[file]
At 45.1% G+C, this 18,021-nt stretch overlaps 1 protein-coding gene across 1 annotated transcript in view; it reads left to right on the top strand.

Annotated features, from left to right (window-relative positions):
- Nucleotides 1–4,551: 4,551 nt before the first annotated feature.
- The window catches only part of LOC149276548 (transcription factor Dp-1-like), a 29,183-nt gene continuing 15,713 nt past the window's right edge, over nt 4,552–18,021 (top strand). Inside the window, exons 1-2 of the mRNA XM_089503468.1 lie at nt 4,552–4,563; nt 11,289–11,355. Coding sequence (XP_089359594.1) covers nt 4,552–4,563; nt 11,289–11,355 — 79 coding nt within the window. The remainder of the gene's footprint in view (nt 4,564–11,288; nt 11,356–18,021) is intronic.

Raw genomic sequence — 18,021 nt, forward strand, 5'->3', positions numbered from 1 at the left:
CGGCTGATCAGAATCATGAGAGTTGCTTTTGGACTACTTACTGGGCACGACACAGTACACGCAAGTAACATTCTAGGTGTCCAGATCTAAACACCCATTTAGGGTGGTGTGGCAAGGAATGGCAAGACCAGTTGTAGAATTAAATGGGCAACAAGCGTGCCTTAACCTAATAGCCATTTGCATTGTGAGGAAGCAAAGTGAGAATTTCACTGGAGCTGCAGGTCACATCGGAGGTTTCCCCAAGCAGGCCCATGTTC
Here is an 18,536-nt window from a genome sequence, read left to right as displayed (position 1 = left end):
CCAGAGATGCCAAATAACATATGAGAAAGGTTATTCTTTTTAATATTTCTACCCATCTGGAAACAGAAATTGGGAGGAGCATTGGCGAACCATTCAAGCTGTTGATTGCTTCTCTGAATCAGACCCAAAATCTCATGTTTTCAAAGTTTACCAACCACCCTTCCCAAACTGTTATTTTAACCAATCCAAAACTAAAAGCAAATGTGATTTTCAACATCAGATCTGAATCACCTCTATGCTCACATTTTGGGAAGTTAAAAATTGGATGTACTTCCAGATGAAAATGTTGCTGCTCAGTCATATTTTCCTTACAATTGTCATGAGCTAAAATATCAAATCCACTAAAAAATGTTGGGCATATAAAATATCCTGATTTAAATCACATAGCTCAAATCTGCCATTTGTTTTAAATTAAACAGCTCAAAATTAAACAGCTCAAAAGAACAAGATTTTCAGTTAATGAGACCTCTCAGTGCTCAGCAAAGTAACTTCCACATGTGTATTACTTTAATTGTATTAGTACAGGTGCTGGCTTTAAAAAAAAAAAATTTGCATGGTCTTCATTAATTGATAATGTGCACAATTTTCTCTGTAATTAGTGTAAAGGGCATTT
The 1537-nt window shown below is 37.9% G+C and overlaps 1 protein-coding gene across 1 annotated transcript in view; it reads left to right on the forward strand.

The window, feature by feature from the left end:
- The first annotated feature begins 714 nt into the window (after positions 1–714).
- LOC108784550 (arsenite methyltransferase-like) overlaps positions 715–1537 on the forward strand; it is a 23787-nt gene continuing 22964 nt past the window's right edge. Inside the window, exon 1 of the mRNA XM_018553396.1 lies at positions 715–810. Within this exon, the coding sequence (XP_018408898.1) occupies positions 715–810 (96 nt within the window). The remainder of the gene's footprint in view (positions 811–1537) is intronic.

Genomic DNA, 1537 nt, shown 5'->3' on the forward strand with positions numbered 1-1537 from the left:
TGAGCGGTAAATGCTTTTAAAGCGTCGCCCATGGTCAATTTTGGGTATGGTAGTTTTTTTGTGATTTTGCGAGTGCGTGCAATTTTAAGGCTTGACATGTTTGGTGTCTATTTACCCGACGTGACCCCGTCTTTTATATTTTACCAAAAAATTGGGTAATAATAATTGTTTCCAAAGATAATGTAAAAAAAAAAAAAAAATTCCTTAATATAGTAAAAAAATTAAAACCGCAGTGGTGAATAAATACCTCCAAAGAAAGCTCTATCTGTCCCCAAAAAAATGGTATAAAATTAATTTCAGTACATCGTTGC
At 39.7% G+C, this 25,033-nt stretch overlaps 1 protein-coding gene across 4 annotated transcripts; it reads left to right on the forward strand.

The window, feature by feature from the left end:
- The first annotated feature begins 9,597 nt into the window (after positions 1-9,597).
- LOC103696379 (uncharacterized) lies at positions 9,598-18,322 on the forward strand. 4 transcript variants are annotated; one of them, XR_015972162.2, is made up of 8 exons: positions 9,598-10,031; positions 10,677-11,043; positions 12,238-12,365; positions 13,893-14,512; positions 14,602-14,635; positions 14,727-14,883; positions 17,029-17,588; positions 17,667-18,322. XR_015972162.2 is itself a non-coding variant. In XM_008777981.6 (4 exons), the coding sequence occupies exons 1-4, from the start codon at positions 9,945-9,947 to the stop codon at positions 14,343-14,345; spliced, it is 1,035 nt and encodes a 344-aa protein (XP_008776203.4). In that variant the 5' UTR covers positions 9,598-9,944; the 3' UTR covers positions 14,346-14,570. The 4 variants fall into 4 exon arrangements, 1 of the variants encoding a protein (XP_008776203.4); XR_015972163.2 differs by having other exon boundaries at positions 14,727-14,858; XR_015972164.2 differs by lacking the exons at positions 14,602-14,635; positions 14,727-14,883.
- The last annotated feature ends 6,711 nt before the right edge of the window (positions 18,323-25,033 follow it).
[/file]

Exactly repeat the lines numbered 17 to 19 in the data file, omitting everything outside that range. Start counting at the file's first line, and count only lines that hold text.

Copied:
- The first annotated feature begins 9,597 nt into the window (after positions 1-9,597).
- LOC103696379 (uncharacterized) lies at positions 9,598-18,322 on the forward strand. 4 transcript variants are annotated; one of them, XR_015972162.2, is made up of 8 exons: positions 9,598-10,031; positions 10,677-11,043; positions 12,238-12,365; positions 13,893-14,512; positions 14,602-14,635; positions 14,727-14,883; positions 17,029-17,588; positions 17,667-18,322. XR_015972162.2 is itself a non-coding variant. In XM_008777981.6 (4 exons), the coding sequence occupies exons 1-4, from the start codon at positions 9,945-9,947 to the stop codon at positions 14,343-14,345; spliced, it is 1,035 nt and encodes a 344-aa protein (XP_008776203.4). In that variant the 5' UTR covers positions 9,598-9,944; the 3' UTR covers positions 14,346-14,570. The 4 variants fall into 4 exon arrangements, 1 of the variants encoding a protein (XP_008776203.4); XR_015972163.2 differs by having other exon boundaries at positions 14,727-14,858; XR_015972164.2 differs by lacking the exons at positions 14,602-14,635; positions 14,727-14,883.
- The last annotated feature ends 6,711 nt before the right edge of the window (positions 18,323-25,033 follow it).